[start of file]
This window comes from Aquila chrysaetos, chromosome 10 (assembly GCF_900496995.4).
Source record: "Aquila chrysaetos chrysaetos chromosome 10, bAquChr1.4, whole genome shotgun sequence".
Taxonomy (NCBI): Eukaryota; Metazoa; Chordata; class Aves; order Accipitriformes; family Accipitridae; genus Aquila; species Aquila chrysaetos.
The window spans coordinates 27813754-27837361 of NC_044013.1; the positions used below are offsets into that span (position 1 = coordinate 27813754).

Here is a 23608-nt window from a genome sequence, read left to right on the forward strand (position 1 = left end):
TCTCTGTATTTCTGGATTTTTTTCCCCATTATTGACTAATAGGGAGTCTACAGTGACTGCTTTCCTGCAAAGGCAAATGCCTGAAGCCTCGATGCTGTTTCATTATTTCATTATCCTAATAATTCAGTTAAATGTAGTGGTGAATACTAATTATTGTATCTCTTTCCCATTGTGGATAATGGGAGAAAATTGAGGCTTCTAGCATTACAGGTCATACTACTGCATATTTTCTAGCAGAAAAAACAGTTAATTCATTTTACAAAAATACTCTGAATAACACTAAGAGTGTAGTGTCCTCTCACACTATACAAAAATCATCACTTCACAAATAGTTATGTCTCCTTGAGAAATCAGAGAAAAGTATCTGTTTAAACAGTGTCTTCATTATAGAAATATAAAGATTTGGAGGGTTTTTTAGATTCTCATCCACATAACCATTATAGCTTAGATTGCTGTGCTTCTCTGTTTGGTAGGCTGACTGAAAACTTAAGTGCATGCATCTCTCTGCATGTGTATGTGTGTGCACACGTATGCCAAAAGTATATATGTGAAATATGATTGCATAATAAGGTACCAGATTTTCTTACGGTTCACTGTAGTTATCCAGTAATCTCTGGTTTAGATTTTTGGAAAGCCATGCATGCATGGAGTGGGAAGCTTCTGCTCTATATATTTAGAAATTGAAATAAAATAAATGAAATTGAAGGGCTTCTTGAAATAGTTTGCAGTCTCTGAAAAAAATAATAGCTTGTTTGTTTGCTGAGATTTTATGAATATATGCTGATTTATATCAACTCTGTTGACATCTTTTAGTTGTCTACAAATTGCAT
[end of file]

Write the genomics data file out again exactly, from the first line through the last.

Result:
This window comes from Aquila chrysaetos, chromosome 10 (assembly GCF_900496995.4).
Source record: "Aquila chrysaetos chrysaetos chromosome 10, bAquChr1.4, whole genome shotgun sequence".
Taxonomy (NCBI): Eukaryota; Metazoa; Chordata; class Aves; order Accipitriformes; family Accipitridae; genus Aquila; species Aquila chrysaetos.
The window spans coordinates 27813754-27837361 of NC_044013.1; the positions used below are offsets into that span (position 1 = coordinate 27813754).

Here is a 23608-nt window from a genome sequence, read left to right on the forward strand (position 1 = left end):
TCTCTGTATTTCTGGATTTTTTTCCCCATTATTGACTAATAGGGAGTCTACAGTGACTGCTTTCCTGCAAAGGCAAATGCCTGAAGCCTCGATGCTGTTTCATTATTTCATTATCCTAATAATTCAGTTAAATGTAGTGGTGAATACTAATTATTGTATCTCTTTCCCATTGTGGATAATGGGAGAAAATTGAGGCTTCTAGCATTACAGGTCATACTACTGCATATTTTCTAGCAGAAAAAACAGTTAATTCATTTTACAAAAATACTCTGAATAACACTAAGAGTGTAGTGTCCTCTCACACTATACAAAAATCATCACTTCACAAATAGTTATGTCTCCTTGAGAAATCAGAGAAAAGTATCTGTTTAAACAGTGTCTTCATTATAGAAATATAAAGATTTGGAGGGTTTTTTAGATTCTCATCCACATAACCATTATAGCTTAGATTGCTGTGCTTCTCTGTTTGGTAGGCTGACTGAAAACTTAAGTGCATGCATCTCTCTGCATGTGTATGTGTGTGCACACGTATGCCAAAAGTATATATGTGAAATATGATTGCATAATAAGGTACCAGATTTTCTTACGGTTCACTGTAGTTATCCAGTAATCTCTGGTTTAGATTTTTGGAAAGCCATGCATGCATGGAGTGGGAAGCTTCTGCTCTATATATTTAGAAATTGAAATAAAATAAATGAAATTGAAGGGCTTCTTGAAATAGTTTGCAGTCTCTGAAAAAAATAATAGCTTGTTTGTTTGCTGAGATTTTATGAATATATGCTGATTTATATCAACTCTGTTGACATCTTTTAGTTGTCTACAAATTGCAT